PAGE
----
A person can lose his or her mental capacity at any stage of life for a variety of reasons, for example following an accident or through the onset of some form of dementia, such as Alzheimer's disease. The Public Guardianship Office (PGO) has the responsibility of overseeing the work of 'receivers' who have been appointed to look after the financial affairs of people without the necessary mental capacity to do so themselves. The appointed receivers are either lay people like close relatives or professionals, usually a solicitor or officer from a local authority. In 1999, the Public Guardianship Office's predecessor, the Public Trust Office, was criticised by both the National Audit Office and the Public Accounts Committee for failing to ensure that a large proportion of receivers submitted annual accounts; and failing to ensure, through its visits programme, that patients' funds were being used for their benefit. The Public Trust Office was also criticised for serious weaknesses in financial and management information across its activities. This report looks at the effectiveness of the PGO since its creation in 2001. It concludes that it has improved the quality of information it receives on the stewardship of the financial affairs of people who lose mental capacity and has begun to target its scrutiny, reducing the regulatory burden on some receivers deemed to be a lower risk. The Public Guardianship Office needs, however, to do more to target its resources, focusing on those cases where the risks of mismanagement or financial abuse are greatest. It should also make it easier for people to report concerns about potential exploitation.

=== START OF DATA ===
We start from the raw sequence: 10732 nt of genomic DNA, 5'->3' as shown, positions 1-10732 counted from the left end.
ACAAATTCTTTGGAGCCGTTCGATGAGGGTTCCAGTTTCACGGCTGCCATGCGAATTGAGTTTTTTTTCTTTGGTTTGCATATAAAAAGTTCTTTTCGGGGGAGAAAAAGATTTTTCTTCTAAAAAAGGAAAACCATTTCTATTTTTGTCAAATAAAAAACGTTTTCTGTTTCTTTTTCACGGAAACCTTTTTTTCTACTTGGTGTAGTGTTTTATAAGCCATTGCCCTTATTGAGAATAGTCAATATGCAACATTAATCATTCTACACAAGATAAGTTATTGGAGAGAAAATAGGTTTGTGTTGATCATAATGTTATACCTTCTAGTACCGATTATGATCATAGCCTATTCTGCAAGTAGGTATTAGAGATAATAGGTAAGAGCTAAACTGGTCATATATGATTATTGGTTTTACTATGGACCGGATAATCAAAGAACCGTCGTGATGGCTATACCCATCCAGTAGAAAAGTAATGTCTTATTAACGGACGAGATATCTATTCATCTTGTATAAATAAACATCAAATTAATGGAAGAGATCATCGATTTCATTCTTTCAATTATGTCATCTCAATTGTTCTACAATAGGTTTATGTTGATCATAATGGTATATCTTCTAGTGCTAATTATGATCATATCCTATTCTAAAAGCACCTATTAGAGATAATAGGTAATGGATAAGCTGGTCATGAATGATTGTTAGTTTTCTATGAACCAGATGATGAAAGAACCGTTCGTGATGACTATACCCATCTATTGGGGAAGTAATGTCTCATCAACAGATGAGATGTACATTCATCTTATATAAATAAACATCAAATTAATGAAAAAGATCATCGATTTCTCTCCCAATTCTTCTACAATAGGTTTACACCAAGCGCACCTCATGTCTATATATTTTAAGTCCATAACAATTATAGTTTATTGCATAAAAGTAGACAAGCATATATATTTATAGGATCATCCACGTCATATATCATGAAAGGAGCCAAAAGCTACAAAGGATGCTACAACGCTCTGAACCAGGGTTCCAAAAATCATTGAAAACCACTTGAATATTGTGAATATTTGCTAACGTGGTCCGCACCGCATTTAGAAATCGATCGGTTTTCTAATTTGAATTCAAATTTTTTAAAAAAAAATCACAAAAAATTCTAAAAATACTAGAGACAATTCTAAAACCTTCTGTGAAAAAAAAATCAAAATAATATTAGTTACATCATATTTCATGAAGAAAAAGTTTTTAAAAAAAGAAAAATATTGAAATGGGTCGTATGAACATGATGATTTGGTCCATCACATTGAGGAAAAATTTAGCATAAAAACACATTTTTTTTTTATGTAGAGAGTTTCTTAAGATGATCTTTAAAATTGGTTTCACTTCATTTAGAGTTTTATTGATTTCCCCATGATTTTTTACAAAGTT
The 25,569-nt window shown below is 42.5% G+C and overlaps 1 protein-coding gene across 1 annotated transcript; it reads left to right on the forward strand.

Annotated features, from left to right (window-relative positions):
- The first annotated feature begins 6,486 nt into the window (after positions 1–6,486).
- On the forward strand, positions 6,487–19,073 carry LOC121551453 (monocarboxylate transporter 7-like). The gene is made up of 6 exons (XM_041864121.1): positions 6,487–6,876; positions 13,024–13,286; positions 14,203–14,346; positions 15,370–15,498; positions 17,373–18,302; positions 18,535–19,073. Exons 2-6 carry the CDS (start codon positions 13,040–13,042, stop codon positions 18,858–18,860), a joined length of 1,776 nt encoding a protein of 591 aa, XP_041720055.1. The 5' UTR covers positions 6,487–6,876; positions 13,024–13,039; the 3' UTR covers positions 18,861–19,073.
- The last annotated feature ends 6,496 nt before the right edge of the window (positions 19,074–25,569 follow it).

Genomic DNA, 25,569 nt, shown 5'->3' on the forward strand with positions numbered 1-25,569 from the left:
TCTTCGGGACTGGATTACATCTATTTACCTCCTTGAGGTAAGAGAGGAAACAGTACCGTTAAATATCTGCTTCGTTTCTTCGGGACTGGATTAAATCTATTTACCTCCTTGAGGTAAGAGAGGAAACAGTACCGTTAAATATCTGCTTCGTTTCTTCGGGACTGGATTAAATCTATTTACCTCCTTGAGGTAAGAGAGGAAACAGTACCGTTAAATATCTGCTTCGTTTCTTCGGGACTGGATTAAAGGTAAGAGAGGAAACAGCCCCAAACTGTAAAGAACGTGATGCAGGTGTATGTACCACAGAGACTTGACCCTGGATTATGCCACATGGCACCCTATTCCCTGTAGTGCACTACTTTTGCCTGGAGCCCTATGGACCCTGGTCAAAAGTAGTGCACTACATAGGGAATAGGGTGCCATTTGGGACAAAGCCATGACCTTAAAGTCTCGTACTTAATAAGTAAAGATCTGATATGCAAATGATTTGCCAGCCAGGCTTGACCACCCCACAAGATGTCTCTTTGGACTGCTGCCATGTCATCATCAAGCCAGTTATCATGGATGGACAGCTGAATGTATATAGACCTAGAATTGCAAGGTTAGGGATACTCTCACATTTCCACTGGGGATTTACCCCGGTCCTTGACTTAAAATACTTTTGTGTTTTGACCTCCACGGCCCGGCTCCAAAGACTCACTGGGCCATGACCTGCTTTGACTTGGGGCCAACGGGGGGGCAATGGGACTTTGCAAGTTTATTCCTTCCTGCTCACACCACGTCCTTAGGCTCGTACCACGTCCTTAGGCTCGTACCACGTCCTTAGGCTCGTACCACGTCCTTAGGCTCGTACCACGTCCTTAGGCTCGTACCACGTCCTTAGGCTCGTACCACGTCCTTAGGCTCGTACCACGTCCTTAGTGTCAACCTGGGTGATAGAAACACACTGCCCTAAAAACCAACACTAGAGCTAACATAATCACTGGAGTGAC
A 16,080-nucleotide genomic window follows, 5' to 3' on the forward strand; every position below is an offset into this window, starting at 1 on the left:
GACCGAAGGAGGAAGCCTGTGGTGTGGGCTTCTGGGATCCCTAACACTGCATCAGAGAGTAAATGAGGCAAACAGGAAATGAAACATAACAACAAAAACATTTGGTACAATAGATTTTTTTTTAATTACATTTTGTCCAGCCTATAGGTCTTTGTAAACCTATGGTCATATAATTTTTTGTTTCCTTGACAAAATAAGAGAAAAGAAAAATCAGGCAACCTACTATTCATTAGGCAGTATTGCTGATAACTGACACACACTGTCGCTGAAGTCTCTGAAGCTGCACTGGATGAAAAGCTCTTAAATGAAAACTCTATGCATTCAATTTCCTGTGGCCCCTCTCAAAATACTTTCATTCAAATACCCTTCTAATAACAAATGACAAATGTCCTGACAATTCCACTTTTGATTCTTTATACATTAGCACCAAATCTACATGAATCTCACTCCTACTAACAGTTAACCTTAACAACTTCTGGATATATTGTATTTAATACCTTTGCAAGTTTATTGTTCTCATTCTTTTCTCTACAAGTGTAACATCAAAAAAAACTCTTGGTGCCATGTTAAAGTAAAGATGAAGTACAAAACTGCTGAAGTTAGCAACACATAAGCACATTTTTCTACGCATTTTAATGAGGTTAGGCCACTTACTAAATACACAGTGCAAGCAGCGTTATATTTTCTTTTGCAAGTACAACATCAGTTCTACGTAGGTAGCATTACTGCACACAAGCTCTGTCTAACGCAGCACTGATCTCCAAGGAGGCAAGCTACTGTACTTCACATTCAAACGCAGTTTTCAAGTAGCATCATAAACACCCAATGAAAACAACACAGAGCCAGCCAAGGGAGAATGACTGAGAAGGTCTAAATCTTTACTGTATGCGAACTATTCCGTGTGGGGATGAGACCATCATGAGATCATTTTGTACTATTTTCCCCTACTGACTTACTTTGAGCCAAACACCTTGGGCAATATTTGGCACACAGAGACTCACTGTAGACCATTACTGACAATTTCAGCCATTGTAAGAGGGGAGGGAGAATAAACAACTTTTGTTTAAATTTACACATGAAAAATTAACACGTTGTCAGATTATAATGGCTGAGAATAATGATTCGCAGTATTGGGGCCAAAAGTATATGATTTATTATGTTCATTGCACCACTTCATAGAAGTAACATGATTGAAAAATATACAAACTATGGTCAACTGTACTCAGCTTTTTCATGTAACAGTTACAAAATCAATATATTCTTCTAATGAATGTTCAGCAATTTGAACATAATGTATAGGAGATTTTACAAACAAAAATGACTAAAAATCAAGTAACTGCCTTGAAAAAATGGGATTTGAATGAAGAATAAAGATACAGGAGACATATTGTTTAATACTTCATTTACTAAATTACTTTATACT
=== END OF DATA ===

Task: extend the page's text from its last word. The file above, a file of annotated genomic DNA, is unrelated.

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Book Description Stationery Office Books (TSO). Book Condition: Good. Ex-library, so some stamps and wear, but in good overall condition. Bookseller Inventory # Z1-U-024-00114